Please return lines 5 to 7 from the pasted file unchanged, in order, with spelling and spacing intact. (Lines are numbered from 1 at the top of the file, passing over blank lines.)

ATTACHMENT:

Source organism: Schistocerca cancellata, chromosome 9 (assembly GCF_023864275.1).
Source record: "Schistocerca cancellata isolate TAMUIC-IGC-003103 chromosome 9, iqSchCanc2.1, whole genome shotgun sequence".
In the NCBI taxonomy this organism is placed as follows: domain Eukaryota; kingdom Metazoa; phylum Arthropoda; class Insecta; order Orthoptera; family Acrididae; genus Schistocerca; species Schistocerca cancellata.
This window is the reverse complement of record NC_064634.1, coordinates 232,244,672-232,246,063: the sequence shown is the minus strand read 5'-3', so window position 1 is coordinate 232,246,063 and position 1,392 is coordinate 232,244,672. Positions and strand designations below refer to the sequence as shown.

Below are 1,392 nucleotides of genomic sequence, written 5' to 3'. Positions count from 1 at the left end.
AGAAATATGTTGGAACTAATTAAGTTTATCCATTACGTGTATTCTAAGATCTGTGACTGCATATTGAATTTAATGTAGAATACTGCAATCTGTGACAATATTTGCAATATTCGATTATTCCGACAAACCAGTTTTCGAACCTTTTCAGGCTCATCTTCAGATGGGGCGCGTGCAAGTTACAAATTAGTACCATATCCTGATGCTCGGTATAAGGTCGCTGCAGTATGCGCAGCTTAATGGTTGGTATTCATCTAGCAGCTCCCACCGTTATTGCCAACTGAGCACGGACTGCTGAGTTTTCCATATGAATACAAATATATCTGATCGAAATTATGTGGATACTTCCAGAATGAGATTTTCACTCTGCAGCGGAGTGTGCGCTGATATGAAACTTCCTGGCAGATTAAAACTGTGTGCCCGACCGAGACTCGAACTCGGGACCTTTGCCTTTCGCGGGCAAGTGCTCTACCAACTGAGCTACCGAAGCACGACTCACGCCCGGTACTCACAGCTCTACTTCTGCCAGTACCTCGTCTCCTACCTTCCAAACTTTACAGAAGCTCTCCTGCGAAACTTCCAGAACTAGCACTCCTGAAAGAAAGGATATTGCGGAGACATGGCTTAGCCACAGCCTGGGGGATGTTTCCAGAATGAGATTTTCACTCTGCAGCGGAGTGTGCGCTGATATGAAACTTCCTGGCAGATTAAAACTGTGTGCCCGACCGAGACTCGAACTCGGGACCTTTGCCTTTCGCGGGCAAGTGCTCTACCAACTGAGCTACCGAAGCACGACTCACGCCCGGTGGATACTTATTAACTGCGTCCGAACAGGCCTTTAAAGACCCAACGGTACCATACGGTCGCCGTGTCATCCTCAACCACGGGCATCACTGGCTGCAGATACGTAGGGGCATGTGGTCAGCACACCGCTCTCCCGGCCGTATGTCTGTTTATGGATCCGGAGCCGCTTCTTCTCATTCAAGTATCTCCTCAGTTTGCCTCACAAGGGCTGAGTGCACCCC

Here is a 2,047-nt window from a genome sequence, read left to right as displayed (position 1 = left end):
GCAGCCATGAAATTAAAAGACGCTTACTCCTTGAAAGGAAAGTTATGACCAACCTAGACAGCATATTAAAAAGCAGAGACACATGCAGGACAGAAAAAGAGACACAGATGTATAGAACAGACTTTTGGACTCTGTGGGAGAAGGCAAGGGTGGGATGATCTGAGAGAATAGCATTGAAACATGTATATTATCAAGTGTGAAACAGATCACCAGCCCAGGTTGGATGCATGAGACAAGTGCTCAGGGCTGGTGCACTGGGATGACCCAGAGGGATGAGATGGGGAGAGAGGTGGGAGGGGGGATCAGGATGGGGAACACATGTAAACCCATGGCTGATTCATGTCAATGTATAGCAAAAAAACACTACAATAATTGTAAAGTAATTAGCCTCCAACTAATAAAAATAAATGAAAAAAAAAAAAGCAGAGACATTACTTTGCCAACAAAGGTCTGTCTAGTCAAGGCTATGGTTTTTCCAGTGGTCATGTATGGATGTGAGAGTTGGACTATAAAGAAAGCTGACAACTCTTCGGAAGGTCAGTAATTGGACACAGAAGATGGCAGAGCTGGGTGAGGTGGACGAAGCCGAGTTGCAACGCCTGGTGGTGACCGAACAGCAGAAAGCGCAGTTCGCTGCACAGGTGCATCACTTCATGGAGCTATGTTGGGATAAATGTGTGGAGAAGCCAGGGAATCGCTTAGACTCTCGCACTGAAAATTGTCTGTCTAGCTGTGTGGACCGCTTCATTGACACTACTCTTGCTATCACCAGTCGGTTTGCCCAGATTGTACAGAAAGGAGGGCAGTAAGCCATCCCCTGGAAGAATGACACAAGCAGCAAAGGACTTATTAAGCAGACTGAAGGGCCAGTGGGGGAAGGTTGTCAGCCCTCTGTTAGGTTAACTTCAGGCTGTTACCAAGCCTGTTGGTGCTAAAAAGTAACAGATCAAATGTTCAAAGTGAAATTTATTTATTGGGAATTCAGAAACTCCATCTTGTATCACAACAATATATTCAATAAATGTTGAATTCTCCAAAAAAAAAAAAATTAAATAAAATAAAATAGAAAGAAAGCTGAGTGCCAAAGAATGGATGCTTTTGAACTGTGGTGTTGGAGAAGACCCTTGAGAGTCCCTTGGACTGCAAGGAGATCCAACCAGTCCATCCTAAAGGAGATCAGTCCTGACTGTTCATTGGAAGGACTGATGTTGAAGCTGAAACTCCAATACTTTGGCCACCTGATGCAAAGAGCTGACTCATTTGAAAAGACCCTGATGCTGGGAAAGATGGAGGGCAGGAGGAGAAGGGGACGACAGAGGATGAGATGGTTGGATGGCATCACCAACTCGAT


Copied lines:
Below are 1,392 nucleotides of genomic sequence, written 5' to 3'. Positions count from 1 at the left end.
AGAAATATGTTGGAACTAATTAAGTTTATCCATTACGTGTATTCTAAGATCTGTGACTGCATATTGAATTTAATGTAGAATACTGCAATCTGTGACAATATTTGCAATATTCGATTATTCCGACAAACCAGTTTTCGAACCTTTTCAGGCTCATCTTCAGATGGGGCGCGTGCAAGTTACAAATTAGTACCATATCCTGATGCTCGGTATAAGGTCGCTGCAGTATGCGCAGCTTAATGGTTGGTATTCATCTAGCAGCTCCCACCGTTATTGCCAACTGAGCACGGACTGCTGAGTTTTCCATATGAATACAAATATATCTGATCGAAATTATGTGGATACTTCCAGAATGAGATTTTCACTCTGCAGCGGAGTGTGCGCTGATATGAAACTTCCTGGCAGATTAAAACTGTGTGCCCGACCGAGACTCGAACTCGGGACCTTTGCCTTTCGCGGGCAAGTGCTCTACCAACTGAGCTACCGAAGCACGACTCACGCCCGGTACTCACAGCTCTACTTCTGCCAGTACCTCGTCTCCTACCTTCCAAACTTTACAGAAGCTCTCCTGCGAAACTTCCAGAACTAGCACTCCTGAAAGAAAGGATATTGCGGAGACATGGCTTAGCCACAGCCTGGGGGATGTTTCCAGAATGAGATTTTCACTCTGCAGCGGAGTGTGCGCTGATATGAAACTTCCTGGCAGATTAAAACTGTGTGCCCGACCGAGACTCGAACTCGGGACCTTTGCCTTTCGCGGGCAAGTGCTCTACCAACTGAGCTACCGAAGCACGACTCACGCCCGGTGGATACTTATTAACTGCGTCCGAACAGGCCTTTAAAGACCCAACGGTACCATACGGTCGCCGTGTCATCCTCAACCACGGGCATCACTGGCTGCAGATACGTAGGGGCATGTGGTCAGCACACCGCTCTCCCGGCCGTATGTCTGTTTATGGATCCGGAGCCGCTTCTTCTCATTCAAGTATCTCCTCAGTTTGCCTCACAAGGGCTGAGTGCACCCC

Here is a 2,047-nt window from a genome sequence, read left to right as displayed (position 1 = left end):